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10 fun facts about Prague to know before you visit it

10 fun facts about Prague to know before you visit it

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We challenge you: Discover some of Prague’s secret stories

Еven if you think you know it well, Prague is ready to knock your socks off with its crazy stories from the past and present. Here are some of our favorite fun facts about the capital of the Czech Republic, which will enrich your trip.

1. According to the Guinness Book of World Records, the largest castle in the world is in Prague. With the incredible area of 18 acres, ladies and gentlemen, this is the Prague Castle!

2. After the murder of John Lennon in 1980, a portrait of the rock star was drawn on the wall opposite the French Embassy in Prague. Although the wall was repainted numerous times after that, until today it’s been known as the John Lennon Wall, always covered in quotes, images, and lyrics from his songs. It is located in Mala Strana.

Fun fact: John Lennon never visited Prague.

3. Every hour the Prague Astronomical Clock strikes but not in a way you would expect. A whole procession sets off including the Twelve Apostles and Death and finishing off with a golden rooster crowing. The clock can also give you accurate information about the day of the year, the zodiac signs and the Medieval perception of the Universe with the Earth in its center.

4. Speaking about the Astronomical Clock, it’s good to know that Prague is not the only place you can find it. There’s a replica of the building thousands of miles to the East – in Seoul, South Korea. The Korean twin of the Clock serves as a restaurant and expo center.

5. The Jewish Quarter of Prague was not demolished in World War II. The legend goes that the reason was that Hitler planned to retire in Prague. He wanted to turn the Josehof Quarter in a museum, dedicated to an extinct race.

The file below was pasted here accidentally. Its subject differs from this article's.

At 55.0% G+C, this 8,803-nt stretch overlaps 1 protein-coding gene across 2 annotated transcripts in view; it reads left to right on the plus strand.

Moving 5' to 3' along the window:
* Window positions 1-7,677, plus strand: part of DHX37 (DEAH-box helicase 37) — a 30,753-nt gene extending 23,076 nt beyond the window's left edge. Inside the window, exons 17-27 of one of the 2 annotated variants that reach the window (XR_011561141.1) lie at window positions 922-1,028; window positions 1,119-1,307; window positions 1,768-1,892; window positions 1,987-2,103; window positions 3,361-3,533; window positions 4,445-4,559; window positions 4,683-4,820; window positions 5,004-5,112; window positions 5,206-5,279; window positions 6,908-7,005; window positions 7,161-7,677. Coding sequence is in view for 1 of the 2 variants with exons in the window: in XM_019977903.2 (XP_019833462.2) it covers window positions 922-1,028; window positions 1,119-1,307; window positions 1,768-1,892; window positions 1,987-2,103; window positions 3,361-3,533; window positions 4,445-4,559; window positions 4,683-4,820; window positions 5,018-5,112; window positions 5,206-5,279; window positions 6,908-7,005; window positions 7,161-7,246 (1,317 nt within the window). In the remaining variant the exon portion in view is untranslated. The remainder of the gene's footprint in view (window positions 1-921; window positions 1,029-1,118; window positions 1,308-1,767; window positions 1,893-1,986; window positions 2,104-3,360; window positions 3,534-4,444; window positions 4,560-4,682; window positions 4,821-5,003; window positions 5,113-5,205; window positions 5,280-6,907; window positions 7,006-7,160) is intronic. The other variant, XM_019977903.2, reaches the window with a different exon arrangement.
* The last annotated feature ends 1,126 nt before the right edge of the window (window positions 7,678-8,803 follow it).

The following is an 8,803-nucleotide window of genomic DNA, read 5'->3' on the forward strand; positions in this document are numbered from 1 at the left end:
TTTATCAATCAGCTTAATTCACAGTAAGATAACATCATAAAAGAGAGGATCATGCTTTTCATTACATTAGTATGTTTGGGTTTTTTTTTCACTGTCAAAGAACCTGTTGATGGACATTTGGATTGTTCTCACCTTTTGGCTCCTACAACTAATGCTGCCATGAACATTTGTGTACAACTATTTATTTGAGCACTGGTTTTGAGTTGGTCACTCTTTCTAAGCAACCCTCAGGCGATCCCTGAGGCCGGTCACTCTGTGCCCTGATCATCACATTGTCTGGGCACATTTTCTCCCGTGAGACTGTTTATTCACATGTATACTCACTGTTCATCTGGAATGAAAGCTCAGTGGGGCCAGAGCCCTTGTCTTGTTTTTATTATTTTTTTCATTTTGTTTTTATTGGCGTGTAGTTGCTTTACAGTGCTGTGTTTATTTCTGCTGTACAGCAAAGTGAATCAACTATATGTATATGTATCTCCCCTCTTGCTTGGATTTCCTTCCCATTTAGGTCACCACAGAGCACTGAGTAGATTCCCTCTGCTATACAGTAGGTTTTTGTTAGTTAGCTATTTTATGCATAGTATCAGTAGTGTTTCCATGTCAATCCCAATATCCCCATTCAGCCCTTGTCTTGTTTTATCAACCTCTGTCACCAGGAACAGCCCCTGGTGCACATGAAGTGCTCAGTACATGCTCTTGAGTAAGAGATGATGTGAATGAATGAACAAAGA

6. Carl’s Bridge was inaugurated at 5:31 in the morning on July 9, 1357. The reason behind this peculiar decision is that the king at the time was a maniac when it came to astrology and numerology. He believed it would be a good fortune if he arranged the numbers symmetrically: 1-3-5-7-9-7-5-3-1.

7. The narrowest street in Prague is barely 50 cm (20 inches) wide, yet it has deserved the right to have its own traffic light. The traffic light prevents pedestrians from meeting in the middle and then wondering how to walk past each other. The street is called Vinárna Čertovka and you can find it close to Carl’s Bridge.

8. Both loved and hated, the TV tower is probably most famous for its black crawling babies – sculptures by David Černý. Very few people are aware, however, that there’s a one-room hotel in the tower with an amazing view over Prague from 70 m.

9. Rumor has it that after one of their first major concerts in post-communist Prague the members of Rolling Stones liked the Prague Castle so much that they wanted to pay to make it more beautiful at night. They shared their idea with the former Czech president Václav Havel, who explained to them that the country had more serious problems to cope with. The band members offered to pay for art night lighting for the castle. So, $32,000 later, their stage light technician created the lighting of the castle, still in use today.

10. Prague was the first post-communist country to have a Michelin-star restaurant. 

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